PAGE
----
Sometimes competition is rather direct even when there is a major value proposition innovation. Flash-sale sites clearly competed for a certain segment of the fashion business. Digital books and music obviously challenged the underlying business models of Borders and Blockbuster.
Sometimes competition might be less direct and its game-changing impact may be harder to glean at first. I’m not sure what the brand management teams at Folger’s and Maxwell House were thinking during the initial growth of Starbucks, but it’s now clear that there was a dramatic consumer preference shift that those brands failed to address–and a huge value creation opportunity that they didn’t participate in.
Even harder to see is when consumers have a more macro-substitution effect. For example, with some consumer segments, we’ve seen a broad and long-term trend to greater interest in personal experiences. This shift has, in many cases, supplanted spending on certain physical goods.
As in most elements of good strategy development the keys are pretty simple:
And one more thing. If someone tells you “Oh, they’re not a competitor” you might not want to take their word on it.
I hope you will check out my new column for Colloquy, the leading source of publications, education and research for the loyalty industry. I am proud to serve as their luxury industry contributing editor.
Every great brand has an obsessive core. The person who camps out for hours before the next iPhone is released. The Harley Davidson fanatic who sports the logo tattoo and is dressed head to toe in Harley gear. The frequent shopper who willingly pays full price and is an incredible source of great word of mouth. The raving fan. You get the picture.
The great thing about most obsessive core customers is that they are highly profitable and help acquire new customers at a low-cost. If you lack such a passionate group, chances are you are making average products for average people. Good luck with that.
Yet brands blessed with an obsessive core–or even a bit less enthusiastic but significant group of “heavy-users”–are often led astray.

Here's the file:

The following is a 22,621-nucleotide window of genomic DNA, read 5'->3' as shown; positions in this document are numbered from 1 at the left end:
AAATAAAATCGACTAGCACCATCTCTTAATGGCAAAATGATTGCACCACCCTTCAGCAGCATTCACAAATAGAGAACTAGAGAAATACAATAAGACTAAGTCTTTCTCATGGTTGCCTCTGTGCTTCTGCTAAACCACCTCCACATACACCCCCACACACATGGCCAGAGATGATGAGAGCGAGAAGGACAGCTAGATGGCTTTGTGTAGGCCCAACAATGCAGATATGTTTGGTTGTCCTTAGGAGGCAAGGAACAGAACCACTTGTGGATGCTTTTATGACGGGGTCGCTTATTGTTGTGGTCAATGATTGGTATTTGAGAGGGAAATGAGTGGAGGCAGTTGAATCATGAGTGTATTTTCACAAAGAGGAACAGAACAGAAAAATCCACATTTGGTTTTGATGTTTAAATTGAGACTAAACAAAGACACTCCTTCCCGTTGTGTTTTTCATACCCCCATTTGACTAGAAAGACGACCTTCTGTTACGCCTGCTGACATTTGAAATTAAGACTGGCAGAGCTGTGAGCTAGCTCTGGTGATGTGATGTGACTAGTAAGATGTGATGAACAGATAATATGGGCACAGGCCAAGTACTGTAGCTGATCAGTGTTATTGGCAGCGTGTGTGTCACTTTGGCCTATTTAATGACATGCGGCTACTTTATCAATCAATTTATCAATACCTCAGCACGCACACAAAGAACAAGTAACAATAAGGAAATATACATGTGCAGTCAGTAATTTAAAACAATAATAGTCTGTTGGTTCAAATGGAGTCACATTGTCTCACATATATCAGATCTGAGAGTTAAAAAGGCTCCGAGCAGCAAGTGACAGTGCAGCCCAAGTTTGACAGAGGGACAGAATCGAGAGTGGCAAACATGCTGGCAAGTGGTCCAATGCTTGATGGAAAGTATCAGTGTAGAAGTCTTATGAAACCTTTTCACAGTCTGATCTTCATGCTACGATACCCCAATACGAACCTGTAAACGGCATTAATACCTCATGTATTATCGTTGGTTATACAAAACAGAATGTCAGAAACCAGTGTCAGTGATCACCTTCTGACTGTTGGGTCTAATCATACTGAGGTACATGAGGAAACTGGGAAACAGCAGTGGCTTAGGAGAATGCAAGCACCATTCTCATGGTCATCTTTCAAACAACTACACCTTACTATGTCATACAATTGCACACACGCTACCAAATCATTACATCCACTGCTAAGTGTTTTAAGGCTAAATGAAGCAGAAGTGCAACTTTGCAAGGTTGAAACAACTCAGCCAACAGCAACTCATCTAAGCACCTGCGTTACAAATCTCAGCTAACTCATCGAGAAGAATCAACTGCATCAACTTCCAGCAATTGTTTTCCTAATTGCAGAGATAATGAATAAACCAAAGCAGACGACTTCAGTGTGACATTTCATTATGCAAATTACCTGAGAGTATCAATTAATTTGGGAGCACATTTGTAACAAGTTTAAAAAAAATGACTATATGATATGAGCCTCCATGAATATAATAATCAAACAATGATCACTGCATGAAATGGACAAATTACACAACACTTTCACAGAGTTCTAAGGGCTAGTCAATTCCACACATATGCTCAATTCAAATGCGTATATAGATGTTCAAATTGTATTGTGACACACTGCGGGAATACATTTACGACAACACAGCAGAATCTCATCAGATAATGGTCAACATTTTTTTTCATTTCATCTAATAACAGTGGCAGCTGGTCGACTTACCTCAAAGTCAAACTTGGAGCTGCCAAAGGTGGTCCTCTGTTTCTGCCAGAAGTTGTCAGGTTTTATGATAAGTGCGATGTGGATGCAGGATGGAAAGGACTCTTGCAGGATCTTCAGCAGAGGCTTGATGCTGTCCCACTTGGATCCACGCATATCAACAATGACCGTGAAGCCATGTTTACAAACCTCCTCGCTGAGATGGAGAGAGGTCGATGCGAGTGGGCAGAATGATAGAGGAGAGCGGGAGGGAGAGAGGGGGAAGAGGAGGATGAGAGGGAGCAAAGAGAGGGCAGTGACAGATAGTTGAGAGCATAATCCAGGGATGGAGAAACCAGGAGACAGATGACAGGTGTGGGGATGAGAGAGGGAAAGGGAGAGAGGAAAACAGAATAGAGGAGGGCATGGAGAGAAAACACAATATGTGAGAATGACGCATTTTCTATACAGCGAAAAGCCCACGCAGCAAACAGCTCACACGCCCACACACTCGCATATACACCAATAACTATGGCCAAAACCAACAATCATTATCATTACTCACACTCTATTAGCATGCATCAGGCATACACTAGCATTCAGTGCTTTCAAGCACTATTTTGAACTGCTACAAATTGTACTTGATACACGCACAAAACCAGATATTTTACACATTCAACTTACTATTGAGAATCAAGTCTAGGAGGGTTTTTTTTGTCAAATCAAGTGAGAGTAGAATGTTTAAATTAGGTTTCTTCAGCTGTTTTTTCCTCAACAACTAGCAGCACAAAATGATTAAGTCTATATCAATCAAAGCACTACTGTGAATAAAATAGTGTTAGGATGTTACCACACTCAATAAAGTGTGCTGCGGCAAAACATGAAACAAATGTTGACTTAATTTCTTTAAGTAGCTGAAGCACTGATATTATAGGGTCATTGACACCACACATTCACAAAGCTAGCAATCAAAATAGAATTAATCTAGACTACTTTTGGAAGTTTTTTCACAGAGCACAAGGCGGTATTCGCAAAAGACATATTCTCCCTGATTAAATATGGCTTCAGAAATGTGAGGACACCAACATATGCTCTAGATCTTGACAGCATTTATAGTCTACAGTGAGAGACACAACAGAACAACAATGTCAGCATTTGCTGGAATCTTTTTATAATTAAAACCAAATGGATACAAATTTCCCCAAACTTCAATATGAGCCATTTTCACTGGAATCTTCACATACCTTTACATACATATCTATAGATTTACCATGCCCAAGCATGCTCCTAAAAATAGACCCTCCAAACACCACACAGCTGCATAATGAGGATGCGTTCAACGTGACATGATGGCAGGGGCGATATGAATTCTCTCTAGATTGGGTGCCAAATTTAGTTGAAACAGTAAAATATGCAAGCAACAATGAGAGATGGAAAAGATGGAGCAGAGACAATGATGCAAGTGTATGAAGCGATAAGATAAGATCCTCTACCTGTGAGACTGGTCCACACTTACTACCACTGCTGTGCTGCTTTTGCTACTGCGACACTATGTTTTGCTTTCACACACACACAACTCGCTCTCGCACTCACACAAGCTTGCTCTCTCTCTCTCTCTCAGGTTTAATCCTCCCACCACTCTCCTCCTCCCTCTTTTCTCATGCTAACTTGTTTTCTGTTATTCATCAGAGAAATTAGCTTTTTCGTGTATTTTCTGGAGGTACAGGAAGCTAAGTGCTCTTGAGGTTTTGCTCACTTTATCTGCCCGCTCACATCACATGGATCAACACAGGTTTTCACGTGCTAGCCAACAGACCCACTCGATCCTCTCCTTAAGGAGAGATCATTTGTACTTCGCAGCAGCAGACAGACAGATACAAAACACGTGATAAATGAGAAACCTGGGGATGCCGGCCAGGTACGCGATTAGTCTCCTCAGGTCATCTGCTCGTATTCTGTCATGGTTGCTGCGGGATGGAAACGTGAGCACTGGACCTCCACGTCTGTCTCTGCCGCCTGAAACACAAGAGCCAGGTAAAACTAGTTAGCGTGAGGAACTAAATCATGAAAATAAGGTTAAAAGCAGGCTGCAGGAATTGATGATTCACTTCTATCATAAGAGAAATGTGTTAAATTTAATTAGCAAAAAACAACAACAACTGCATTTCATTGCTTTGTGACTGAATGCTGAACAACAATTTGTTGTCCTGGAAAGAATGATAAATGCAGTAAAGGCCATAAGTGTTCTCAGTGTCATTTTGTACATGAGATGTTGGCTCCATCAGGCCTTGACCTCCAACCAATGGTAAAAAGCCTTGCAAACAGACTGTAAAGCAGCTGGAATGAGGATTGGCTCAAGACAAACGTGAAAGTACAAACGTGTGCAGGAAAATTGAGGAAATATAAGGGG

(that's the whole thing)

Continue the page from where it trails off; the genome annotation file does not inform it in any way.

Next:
Many luxury brands–including my former employer Neiman Marcus–tilted too heavily towards their obsessive core shopper and neglected other important, profitable customer segments. When the recession hit, the day of reckoning was harsh indeed.
Most high-flying e-commerce companies gain their initial traction with an obsessive core. By focusing on an underserved niche that loves to shop online, these brands can often quickly and cost effectively acquire thousands of profitable customers. Alas, as we’re starting to see with many companies that have attracted millions in venture capital funding, growing profitably beyond that initial core is not so easy.
Unfortunately, the factors that create the obsessive core, the raving fan, the incredibly passionate brand advocate, often cannot be scaled.
Unfortunately, in our quest to exploit the seductive virtues of the obsessive core, we can lose sight of the big picture.
The key, I think, is to not let ourselves become obsessed with this group, but to place them in the appropriate context.
If you are familiar with 12-step recovery programs you know that most employ the Eleventh Tradition of Alcoholics Anonymous, which goes as follows: “Our public relations policy is based on attraction rather than promotion.”
The obvious reason for this practice is that 12 Step programs have the anonymity of their attendees at their core. Moreover, AA–and its many spin-off programs–reject self-seeking as a personal value. But it goes deeper.
Most people do not wish to sold to or want to heed the clarion call of “pick me, pick me.” If I have to hit you over the head again and again with my message, perhaps you are not open to hearing it. Or maybe what I’m selling isn’t for you. Constantly reducing your price or pitching me all sorts of deals may be an intelligent way to clear a market, but all too often it’s a sign of your desperation.